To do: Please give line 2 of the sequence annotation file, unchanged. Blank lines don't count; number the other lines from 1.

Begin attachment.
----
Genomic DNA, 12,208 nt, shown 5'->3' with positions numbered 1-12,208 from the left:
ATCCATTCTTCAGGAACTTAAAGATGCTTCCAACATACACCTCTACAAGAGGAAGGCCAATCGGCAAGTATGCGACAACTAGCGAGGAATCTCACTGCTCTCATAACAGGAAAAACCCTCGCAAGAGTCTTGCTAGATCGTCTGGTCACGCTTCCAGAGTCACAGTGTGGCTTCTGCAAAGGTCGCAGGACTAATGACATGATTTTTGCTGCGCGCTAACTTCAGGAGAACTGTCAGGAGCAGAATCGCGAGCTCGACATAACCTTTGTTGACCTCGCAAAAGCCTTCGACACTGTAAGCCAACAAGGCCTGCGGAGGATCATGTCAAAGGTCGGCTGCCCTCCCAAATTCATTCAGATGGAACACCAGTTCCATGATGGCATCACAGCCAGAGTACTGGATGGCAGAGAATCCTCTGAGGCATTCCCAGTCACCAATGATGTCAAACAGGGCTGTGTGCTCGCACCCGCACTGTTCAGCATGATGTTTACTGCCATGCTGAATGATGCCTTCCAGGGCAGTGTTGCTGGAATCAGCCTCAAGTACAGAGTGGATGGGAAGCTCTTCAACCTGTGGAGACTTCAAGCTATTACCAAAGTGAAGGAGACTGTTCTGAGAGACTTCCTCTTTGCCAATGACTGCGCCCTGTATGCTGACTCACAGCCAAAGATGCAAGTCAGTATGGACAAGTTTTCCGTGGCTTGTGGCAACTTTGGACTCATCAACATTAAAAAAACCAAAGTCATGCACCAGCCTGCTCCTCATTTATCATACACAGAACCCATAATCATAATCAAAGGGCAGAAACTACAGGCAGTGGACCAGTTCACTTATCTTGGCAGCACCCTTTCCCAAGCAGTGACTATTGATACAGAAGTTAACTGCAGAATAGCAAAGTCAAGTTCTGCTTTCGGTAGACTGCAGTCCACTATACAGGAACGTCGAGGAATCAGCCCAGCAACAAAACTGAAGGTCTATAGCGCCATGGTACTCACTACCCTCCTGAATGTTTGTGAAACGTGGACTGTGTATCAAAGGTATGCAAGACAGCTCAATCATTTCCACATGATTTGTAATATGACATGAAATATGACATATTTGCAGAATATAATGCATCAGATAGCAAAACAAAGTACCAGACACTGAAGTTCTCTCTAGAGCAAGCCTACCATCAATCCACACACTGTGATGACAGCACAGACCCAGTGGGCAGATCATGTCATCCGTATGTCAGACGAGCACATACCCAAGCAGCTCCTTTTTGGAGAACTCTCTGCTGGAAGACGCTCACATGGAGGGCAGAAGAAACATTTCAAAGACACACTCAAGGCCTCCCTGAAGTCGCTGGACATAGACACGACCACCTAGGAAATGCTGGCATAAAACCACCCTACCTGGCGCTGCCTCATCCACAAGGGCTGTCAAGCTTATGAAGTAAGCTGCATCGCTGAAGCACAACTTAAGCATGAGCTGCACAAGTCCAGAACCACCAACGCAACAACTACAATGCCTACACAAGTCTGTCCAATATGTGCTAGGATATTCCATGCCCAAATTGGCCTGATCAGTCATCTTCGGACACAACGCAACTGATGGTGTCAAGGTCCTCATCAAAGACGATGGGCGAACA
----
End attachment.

ATCCATTCTTCAGGAACTTAAAGATGCTTCCAACATACACCTCTACAAGAGGAAGGCCAATCGGCAAGTATGCGACAACTAGCGAGGAATCTCACTGCTCTCATAACAGGAAAAACCCTCGCAAGAGTCTTGCTAGATCGTCTGGTCACGCTTCCAGAGTCACAGTGTGGCTTCTGCAAAGGTCGCAGGACTAATGACATGATTTTTGCTGCGCGCTAACTTCAGGAGAACTGTCAGGAGCAGAATCGCGAGCTCGACATAACCTTTGTTGACCTCGCAAAAGCCTTCGACACTGTAAGCCAACAAGGCCTGCGGAGGATCATGTCAAAGGTCGGCTGCCCTCCCAAATTCATTCAGATGGAACACCAGTTCCATGATGGCATCACAGCCAGAGTACTGGATGGCAGAGAATCCTCTGAGGCATTCCCAGTCACCAATGATGTCAAACAGGGCTGTGTGCTCGCACCCGCACTGTTCAGCATGATGTTTACTGCCATGCTGAATGATGCCTTCCAGGGCAGTGTTGCTGGAATCAGCCTCAAGTACAGAGTGGATGGGAAGCTCTTCAACCTGTGGAGACTTCAAGCTATTACCAAAGTGAAGGAGACTGTTCTGAGAGACTTCCTCTTTGCCAATGACTGCGCCCTGTATGCTGACTCACAGCCAAAGATGCAAGTCAGTATGGACAAGTTTTCCGTGGCTTGTGGCAACTTTGGACTCATCAACATTAAAAAAACCAAAGTCATGCACCAGCCTGCTCCTCATTTATCATACACAGAACCCATAATCATAATCAAAGGGCAGAAACTACAGGCAGTGGACCAGTTCACTTATCTTGGCAGCACCCTTTCCCAAGCAGTGACTATTGATACAGAAGTTAACTGCAGAATAGCAAAGTCAAGTTCTGCTTTCGGTAGACTGCAGTCCACTATACAGGAACGTCGAGGAATCAGCCCAGCAACAAAACTGAAGGTCTATAGCGCCATGGTACTCACTACCCTCCTGAATGTTTGTGAAACGTGGACTGTGTATCAAAGGTATGCAAGACAGCTCAATCATTTCCACATGATTTGTAATATGACATGAAATATGACATATTTGCAGAATATAATGCATCAGATAGCAAAACAAAGTACCAGACACTGAAGTTCTCTCTAGAGCAAGCCTACCATCAATCCACACACTGTGATGACAGCACAGACCCAGTGGGCAGATCATGTCATCCGTATGTCAGACGAGCACATACCCAAGCAGCTCCTTTTTGGAGAACTCTCTGCTGGAAGACGCTCACATGGAGGGCAGAAGAAACATTTCAAAGACACACTCAAGGCCTCCCTGAAGTCGCTGGACATAGACACGACCACCTAGGAAATGCTGGCATAAAACCACCCTACCTGGCGCTGCCTCATCCACAAGGGCTGTCAAGCTTATGAAGTAAGCTGCATCGCTGAAGCACAACTTAAGCATGAGCTGCACAAGTCCAGAACCACCAACGCAACAACTACAATGCCTACACAAGTCTGTCCAATATGTGCTAGGATATTCCATGCCCAAATTGGCCTGATCAGTCATCTTCGGACACAACGCAACTGATGGTGTCAAGGTCCTCATCAAAGACGATGGGCGAACA